Specifically, they define a "climatic anomaly" as a period of 50 or more years of wetness or dryness or sustained warmth (or, for the Little Ice Age, coolness). The problem is that under this broad definition a wet or dry spell would indicate a climatic anomaly even if the temperature remained perfectly constant. Soon and Baliunas are "mindful" that the Medieval Warming Period and the Little Ice Age should be defined by temperature, but "we emphasize that great bias would result if those thermal anomalies were to be dissociated" from other climatic conditions. (Asked to define "wetness" and "dryness," Soon and Baliunas say only that they "referred to the standard usage in English.")
Moreover, their results were nonsynchronous: "Their analysis doesn't consider whether the warm/cold periods occurred at the same time," says Peter Stott, a climate scientist at the U.K.'s Hadley Center for Climate Prediction and Research in Bracknell. For example, if a proxy record indicated that a drier condition existed in one part of the world from 800 to 850, it would be counted as equal evidence for a Medieval Warming Period as a different proxy record that showed wetter conditions in another part of the world from 1250 to 1300. Regional conditions do not necessarily mirror the global average, Stott notes: "Iceland and Greenland had their warmest periods in the 1930s, whereas the warmest for the globe was the 1990s."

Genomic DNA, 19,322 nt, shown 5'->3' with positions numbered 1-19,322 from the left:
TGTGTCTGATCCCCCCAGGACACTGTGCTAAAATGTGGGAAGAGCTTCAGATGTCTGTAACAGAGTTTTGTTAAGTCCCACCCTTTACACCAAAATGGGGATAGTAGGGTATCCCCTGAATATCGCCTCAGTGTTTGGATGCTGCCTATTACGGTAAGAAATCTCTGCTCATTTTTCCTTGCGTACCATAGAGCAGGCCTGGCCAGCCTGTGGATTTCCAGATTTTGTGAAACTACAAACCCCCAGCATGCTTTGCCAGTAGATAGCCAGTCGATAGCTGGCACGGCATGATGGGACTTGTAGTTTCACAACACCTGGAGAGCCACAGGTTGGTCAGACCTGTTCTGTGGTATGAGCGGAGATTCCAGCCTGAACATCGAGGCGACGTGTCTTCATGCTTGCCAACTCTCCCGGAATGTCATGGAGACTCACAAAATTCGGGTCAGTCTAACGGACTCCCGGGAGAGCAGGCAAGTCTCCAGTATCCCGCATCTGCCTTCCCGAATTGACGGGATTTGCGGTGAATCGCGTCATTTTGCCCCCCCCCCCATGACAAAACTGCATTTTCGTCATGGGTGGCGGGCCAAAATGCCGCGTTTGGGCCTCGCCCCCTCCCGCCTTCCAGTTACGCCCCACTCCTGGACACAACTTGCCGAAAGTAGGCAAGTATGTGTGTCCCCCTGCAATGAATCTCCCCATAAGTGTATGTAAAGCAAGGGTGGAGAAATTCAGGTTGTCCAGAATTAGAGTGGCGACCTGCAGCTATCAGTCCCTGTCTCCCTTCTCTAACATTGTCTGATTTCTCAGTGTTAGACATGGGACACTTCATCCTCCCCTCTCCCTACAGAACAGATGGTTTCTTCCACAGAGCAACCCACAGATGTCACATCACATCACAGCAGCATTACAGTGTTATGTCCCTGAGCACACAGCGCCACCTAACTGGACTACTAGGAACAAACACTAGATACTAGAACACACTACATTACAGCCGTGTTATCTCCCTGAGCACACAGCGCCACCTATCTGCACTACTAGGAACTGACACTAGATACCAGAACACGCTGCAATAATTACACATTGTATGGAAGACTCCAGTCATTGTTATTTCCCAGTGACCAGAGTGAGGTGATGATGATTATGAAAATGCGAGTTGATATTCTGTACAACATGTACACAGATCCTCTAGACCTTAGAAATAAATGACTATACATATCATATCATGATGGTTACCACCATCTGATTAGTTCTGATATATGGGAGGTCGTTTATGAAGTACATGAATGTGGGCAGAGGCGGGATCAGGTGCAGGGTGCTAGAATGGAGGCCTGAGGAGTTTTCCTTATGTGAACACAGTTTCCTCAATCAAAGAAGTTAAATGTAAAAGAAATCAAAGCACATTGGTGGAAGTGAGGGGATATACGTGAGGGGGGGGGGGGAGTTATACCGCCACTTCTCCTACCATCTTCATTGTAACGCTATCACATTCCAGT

Soon and Baliunas also take issue with the IPCC by contending that the 20th century saw no unique patterns: they found few climatic anomalies in the proxy records. But they looked for 50-year-long anomalies; the last century's warming, the IPCC concludes, occurred in two periods of about 30 years each (with cooling in between). The warmest period occurred in the late 20th century--too short to meet Soon and Baliunas's selected requirement. The two researchers also discount thermometer readings and "give great weight to the paleo data for which the uncertainties are much greater," Stott says.
The conclusion of Soon and Baliunas that the warming during the 20th century is not unusual has engendered sharp debate and intense reactions on both sides--Soon and Baliunas responded primarily via e-mail and refused follow-up questions. The charges illustrate the polarized nature of the climate change debate in the U.S. "You'd be challenged, I'd bet, to find someone who supports the Kyoto Protocol and also thinks that this paper is good science, or someone who thinks that the paper is bad science and is opposed to Kyoto," predicts Roger Pielke, Jr., of the University of Colorado. Expect more of such flares as the stakes--and the world's temperatures--continue to rise.
David Appell is based in Lee, N.H.